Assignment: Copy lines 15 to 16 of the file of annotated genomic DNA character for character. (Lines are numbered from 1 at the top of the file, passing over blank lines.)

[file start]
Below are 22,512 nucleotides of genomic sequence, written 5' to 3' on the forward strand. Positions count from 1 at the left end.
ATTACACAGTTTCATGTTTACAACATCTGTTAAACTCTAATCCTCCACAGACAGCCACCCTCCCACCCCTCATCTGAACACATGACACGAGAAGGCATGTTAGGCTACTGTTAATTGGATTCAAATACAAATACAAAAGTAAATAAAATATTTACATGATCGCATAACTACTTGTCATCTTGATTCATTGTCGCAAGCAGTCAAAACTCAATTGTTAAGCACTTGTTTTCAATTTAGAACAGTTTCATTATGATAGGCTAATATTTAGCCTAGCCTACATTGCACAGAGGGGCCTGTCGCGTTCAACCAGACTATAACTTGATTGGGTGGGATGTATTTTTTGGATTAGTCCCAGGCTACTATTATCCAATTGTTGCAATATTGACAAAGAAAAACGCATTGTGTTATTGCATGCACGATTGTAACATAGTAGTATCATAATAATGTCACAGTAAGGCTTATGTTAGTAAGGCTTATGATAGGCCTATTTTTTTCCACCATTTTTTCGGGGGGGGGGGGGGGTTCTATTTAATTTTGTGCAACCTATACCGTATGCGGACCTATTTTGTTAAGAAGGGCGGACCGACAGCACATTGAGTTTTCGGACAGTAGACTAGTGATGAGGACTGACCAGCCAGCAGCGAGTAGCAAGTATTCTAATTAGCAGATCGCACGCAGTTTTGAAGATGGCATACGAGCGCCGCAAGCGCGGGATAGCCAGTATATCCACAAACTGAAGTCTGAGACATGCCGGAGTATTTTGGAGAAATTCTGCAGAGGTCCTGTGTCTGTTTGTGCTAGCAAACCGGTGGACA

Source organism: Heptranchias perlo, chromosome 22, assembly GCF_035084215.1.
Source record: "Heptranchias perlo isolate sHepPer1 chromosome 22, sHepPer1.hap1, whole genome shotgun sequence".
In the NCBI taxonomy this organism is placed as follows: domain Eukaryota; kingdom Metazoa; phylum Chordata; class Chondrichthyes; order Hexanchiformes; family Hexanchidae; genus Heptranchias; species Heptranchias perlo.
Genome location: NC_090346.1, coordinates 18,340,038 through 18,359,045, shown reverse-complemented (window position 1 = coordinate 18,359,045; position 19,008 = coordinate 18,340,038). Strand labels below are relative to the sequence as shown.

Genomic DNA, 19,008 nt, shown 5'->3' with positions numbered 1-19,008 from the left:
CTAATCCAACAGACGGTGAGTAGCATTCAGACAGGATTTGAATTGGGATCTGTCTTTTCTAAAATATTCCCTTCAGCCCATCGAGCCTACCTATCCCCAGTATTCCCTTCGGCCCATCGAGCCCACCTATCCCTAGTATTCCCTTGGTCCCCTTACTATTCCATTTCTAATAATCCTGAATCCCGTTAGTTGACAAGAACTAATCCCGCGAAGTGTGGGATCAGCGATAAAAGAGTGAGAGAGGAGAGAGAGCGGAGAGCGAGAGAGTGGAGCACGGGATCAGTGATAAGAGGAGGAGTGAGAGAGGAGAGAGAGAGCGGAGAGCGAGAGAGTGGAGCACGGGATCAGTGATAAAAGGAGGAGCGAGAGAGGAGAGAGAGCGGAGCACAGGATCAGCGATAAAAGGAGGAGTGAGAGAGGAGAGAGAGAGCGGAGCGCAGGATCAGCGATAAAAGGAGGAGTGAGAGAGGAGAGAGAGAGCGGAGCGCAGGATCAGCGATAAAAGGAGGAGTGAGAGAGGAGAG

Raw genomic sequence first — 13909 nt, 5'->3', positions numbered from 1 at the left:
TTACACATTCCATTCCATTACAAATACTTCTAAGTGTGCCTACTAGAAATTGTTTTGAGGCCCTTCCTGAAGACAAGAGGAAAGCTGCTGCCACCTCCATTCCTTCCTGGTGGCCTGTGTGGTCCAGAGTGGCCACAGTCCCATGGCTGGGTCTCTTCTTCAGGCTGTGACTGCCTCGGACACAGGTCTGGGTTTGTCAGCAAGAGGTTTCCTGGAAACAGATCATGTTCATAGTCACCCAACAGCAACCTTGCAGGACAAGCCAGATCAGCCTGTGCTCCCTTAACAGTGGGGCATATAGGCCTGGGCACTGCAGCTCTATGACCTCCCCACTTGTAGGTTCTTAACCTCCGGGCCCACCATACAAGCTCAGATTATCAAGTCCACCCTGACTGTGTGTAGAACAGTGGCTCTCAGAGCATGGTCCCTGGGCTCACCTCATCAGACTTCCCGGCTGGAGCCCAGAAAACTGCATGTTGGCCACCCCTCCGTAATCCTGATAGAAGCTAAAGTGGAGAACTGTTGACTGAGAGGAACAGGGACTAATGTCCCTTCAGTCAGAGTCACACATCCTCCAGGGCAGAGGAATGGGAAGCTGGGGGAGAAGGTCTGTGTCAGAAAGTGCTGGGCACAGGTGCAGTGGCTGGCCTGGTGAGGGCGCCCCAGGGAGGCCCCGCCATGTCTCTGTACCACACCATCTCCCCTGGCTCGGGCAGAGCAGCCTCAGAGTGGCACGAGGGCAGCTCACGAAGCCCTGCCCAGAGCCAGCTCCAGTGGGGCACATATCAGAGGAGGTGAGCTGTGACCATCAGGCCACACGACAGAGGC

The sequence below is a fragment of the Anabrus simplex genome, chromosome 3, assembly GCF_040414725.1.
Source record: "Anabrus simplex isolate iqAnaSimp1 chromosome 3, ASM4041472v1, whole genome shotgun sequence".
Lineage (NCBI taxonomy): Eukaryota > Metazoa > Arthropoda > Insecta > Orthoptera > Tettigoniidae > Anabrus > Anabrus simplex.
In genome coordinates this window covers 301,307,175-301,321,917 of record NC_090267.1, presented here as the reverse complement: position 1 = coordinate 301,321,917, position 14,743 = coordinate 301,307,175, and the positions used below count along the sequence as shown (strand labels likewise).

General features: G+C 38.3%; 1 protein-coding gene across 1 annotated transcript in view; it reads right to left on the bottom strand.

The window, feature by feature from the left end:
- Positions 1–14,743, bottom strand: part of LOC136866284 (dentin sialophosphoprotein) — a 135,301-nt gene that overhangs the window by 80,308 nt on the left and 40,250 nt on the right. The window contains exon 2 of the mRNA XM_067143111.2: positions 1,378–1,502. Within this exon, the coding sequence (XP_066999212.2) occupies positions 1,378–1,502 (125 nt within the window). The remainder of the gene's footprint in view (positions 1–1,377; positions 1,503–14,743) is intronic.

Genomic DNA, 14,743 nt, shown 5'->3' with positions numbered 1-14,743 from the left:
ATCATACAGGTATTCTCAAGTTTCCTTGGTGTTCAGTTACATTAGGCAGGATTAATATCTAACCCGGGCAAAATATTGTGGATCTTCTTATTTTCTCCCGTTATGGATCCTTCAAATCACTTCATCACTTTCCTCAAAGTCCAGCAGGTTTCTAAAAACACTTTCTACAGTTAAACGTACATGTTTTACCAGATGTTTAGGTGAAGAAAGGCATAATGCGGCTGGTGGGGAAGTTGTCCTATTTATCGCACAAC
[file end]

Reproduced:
General features: G+C 38.3%; 1 protein-coding gene across 1 annotated transcript in view; it reads right to left on the bottom strand.

The window, feature by feature from the left end: